Joachim Breitner

git post-squash

Published 2020-02-03 in sections English, Digital World.

I wrote a little git tool that helps in an environment where PRs are merged using squash merges, but you still want to deal with feature branches properly.

What is a squash merge?

One popular workflow involving Git and Github is a squash-merge based workflow: You develop your feature on a feature branch (say featureA), adding commits as you go, possibly merging from master a few times:

M1 ─ M2 ─────────── M3 ────── M4            (master)
       ╲              ╲
        A1 ─ A2 ─ A3 ─ A4 ─ A5              (featureA)

When the feature is ready, you merge master into featureA a last time (e.g. to check on your CI infrastructure that this merge does not break the build):

M1 ─ M2 ─────────── M3 ────── M4            (master)
       ╲              ╲         ╲
        A1 ─ A2 ─ A3 ─ A4 ─ A5 ─ A6         (featureA)

and now you do a squash merge (or use Github’s green “Squash merge” button, or’s squash merge action). The result is a new commit M5 on master that contains all the changes from featureA:

M1 ─ M2 ─────────── M3 ────── M4 ─ M5       (master)
       ╲              ╲         ╲
        A1 ─ A2 ─ A3 ─ A4 ─ A5 ─ A6         (featureA)

Note that there is no line from A6 to M5. This means that the git history of master is clean, and does not contain the usually boring and unhelpful history of how featureA came to be; no “fix typo” commits, no “merge master into featureA” commit.

But the downside is that, as far as git is concerned, this commit is totally unrelated to the featureA branch. This is not a problem as long as featureA lives on its own. But it becomes a problem if there are feature branches building off featureA:

What is the problem with squash merge?

Consider the situation above, but add featureB to the mix, a feature branch that was created off featureA:

M1 ─ M2 ─────────── M3 ────── M4 ── M5      (master)
       ╲              ╲         ╲
        A1 ─ A2 ─ A3 ─ A4 ─ A5 ─ A6         (featureA)
               ╲         ╲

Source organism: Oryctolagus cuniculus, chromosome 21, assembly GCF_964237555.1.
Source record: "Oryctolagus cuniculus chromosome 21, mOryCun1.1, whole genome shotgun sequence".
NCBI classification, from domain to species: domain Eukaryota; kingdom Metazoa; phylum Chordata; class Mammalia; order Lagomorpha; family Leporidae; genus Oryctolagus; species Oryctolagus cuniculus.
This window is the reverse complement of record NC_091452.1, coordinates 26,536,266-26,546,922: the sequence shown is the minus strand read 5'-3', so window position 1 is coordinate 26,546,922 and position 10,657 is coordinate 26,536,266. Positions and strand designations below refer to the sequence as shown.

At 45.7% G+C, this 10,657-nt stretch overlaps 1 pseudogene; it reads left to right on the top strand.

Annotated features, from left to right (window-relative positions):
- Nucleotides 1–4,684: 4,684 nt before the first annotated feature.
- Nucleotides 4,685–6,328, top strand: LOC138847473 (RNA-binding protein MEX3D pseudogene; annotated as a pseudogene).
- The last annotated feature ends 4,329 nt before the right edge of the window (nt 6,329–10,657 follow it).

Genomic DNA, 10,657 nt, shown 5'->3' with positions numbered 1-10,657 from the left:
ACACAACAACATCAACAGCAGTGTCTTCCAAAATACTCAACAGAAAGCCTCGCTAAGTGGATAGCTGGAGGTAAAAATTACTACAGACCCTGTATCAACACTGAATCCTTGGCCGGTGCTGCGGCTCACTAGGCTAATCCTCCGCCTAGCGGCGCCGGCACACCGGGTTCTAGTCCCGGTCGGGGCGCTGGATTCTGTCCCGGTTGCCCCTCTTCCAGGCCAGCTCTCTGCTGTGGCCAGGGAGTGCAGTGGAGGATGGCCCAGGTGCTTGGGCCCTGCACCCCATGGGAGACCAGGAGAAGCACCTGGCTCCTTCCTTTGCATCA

B1 ────── B2 ─ B3           (featureB)

We now want to bring the latest changes from featureA and master into featureB. Merging featureA into featureB is straight-forward:

M1 ─ M2 ─────────── M3 ────── M4 ── M5      (master)
       ╲              ╲         ╲
        A1 ─ A2 ─ A3 ─ A4 ─ A5 ─ A6         (featureA)
               ╲         ╲         ╲
                B1 ────── B2 ─ B3 ─ B4      (featureB)

But if we run git merge master now, we are likely running into very unfortunate git conflicts. Because to git, M5 is unrelated to featureA, it does not know that all the changes already have been merged into featureB when we created the merge commit B4!

But we know that M5 contains nothing that isn’t already in featureB, because M5 was a squash commit of A6.

The manual way of resolving this is to run

git merge -s ours master

which tells git: Pretend that we merged master into this, but don’t actually touch any of the files, everything on the current branch is already in the form we want. This way, we get

M1 ─ M2 ─────────── M3 ────── M4 ── M5      (master)
       ╲              ╲         ╲     ╲
        A1 ─ A2 ─ A3 ─ A4 ─ A5 ─ A6    ╲    (featureA)
               ╲         ╲         ╲    ╲
                B1 ────── B2 ─ B3 ─ B4 ─ B5 (featureB)

Note: git merge -s ours is not the same as the git merge -X ours! See the manpage for git merge for details.

How does git-post-squash help?

While the manual way works, one needs to be careful: If master has progressed further, or if featureA was not fully up-to-date before the squash merge, using git merge -s ours will easily and silently undo changes that were already committed to master.

So instead run

git post-squash master

which will do git merge -s ours, but it will

  • find the right commit on master to use (it may not be the latest) and
  • double-check that nothing is lost.

It does so by picking the latest commit on master that has the same tree as some commit on the current branch that is not yet on master.

In the example above, it would pick M5 because it has the same tree as A6, which is a commit that exists on featureB, but not on master.

Convinced? Go and get it on


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